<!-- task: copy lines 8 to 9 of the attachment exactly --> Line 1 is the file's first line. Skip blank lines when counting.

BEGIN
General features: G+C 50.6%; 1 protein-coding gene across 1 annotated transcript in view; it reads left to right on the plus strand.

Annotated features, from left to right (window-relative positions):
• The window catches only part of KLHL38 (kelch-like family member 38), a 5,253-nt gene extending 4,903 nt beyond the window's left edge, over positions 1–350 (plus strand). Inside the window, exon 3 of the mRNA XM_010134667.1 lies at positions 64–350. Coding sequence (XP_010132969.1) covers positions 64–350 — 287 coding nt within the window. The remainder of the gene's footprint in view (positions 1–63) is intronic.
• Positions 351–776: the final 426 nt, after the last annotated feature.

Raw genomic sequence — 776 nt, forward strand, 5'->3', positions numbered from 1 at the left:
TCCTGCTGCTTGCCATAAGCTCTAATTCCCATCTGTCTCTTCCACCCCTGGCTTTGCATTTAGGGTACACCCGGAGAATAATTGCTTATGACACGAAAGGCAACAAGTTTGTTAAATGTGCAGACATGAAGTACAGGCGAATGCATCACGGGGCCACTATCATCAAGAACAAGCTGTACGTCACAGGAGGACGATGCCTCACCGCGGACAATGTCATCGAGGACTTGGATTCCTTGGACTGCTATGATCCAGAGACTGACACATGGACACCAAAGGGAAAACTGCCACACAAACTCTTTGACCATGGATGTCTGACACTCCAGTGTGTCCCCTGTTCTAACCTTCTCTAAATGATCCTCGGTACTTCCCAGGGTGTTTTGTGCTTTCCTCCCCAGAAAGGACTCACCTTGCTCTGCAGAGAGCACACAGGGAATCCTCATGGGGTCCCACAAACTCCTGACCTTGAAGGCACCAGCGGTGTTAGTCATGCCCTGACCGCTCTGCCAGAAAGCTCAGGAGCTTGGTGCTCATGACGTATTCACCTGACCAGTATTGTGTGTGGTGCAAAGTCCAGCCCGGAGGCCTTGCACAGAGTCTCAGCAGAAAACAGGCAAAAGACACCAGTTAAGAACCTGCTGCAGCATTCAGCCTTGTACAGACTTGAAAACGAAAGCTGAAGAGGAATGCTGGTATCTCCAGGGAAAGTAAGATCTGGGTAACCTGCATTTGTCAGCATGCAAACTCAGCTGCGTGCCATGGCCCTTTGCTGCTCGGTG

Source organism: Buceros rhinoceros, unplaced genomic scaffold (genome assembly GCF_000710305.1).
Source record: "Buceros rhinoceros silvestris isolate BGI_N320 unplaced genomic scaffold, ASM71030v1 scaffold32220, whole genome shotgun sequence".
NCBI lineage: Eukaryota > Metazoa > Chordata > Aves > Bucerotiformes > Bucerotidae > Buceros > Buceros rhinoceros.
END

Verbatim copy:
Source record: "Buceros rhinoceros silvestris isolate BGI_N320 unplaced genomic scaffold, ASM71030v1 scaffold32220, whole genome shotgun sequence".
NCBI lineage: Eukaryota > Metazoa > Chordata > Aves > Bucerotiformes > Bucerotidae > Buceros > Buceros rhinoceros.